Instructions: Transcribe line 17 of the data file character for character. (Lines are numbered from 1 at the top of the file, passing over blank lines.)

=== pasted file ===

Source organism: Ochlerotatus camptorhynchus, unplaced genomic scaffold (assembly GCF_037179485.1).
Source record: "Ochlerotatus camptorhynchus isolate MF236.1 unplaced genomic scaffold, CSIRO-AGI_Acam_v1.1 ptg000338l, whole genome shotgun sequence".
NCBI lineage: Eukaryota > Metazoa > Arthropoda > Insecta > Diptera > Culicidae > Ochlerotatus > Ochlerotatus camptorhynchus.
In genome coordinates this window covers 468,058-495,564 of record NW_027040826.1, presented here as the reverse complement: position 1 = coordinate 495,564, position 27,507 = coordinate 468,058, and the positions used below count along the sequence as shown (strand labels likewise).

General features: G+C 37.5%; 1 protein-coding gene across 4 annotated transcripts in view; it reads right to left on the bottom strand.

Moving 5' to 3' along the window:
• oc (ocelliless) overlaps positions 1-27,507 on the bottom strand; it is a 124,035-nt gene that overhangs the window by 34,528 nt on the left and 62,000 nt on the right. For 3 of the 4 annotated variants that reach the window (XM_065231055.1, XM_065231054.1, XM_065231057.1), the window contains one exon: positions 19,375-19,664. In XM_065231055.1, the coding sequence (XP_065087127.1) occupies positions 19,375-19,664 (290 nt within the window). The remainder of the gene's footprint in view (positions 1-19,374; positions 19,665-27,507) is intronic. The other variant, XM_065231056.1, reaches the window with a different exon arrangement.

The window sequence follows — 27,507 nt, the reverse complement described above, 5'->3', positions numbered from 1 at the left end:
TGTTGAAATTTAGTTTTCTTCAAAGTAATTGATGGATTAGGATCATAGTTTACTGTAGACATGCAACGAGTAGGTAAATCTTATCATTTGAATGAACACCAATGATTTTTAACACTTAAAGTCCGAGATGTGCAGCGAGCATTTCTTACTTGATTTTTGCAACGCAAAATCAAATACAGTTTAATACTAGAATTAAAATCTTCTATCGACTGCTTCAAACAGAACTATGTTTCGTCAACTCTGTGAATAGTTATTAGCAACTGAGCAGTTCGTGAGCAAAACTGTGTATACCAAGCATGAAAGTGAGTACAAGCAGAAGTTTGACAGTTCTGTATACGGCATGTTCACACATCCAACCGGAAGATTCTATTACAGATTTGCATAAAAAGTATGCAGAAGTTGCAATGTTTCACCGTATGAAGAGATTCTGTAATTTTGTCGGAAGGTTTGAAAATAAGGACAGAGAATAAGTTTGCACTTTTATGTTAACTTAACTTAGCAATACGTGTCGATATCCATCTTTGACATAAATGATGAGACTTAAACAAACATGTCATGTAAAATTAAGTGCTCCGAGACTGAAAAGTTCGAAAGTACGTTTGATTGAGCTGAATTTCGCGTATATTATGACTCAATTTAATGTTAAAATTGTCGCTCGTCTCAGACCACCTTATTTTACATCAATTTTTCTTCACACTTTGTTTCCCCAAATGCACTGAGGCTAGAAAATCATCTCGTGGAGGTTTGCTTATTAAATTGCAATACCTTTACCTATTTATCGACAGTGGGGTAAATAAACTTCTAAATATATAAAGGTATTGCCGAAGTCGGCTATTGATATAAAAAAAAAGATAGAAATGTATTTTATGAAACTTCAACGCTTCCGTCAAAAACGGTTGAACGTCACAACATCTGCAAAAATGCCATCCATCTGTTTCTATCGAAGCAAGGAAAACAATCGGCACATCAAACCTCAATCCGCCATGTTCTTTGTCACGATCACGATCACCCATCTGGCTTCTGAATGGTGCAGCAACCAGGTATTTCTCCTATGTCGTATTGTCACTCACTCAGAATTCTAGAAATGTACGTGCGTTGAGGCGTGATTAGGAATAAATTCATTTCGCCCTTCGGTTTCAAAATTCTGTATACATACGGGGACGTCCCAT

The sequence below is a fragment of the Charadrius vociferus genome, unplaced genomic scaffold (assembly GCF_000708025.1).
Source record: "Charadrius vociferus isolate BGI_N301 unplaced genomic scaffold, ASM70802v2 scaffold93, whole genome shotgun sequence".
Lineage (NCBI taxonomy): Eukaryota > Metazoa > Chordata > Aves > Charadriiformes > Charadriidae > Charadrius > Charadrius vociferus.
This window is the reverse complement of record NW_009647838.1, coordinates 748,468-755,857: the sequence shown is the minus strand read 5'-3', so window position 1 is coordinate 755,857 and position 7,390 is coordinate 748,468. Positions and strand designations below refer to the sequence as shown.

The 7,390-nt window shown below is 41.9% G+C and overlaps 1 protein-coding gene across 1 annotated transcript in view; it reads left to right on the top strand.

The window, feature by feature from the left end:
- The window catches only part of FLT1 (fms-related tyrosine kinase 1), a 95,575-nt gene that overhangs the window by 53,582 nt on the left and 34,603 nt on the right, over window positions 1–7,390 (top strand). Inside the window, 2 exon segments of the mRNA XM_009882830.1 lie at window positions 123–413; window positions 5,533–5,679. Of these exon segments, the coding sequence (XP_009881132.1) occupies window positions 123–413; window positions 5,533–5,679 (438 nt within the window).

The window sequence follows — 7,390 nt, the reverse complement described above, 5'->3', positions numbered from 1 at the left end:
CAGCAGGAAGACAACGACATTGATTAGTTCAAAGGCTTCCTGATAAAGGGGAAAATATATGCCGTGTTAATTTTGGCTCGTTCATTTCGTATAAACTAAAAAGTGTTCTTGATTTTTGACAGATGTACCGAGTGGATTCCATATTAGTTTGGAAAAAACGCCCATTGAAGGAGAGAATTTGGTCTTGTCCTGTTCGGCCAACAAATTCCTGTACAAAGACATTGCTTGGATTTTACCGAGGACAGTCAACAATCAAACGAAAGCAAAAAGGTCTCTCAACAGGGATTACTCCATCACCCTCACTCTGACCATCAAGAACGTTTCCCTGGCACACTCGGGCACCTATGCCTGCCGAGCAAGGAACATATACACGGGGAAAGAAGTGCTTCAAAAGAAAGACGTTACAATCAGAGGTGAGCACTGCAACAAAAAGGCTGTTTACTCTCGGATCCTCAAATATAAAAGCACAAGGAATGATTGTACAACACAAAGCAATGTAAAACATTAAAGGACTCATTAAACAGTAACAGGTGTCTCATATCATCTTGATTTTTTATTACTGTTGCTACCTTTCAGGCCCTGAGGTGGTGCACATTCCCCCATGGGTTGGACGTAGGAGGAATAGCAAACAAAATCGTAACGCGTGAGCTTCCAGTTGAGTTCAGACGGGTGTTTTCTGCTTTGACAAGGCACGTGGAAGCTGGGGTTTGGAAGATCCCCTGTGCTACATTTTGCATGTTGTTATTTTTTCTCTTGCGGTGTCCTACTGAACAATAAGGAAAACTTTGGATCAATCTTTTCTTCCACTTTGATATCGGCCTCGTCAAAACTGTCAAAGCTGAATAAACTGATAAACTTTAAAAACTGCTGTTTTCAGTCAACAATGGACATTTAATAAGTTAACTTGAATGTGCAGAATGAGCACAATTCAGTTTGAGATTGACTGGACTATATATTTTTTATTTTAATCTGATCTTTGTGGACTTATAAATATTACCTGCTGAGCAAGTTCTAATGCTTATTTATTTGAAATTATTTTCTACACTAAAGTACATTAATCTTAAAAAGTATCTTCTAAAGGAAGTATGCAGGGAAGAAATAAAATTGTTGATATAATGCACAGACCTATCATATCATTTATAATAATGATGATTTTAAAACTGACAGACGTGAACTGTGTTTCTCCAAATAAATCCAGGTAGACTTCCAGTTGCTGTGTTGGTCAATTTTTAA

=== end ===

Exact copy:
The window sequence follows — 7,390 nt, the reverse complement described above, 5'->3', positions numbered from 1 at the left end: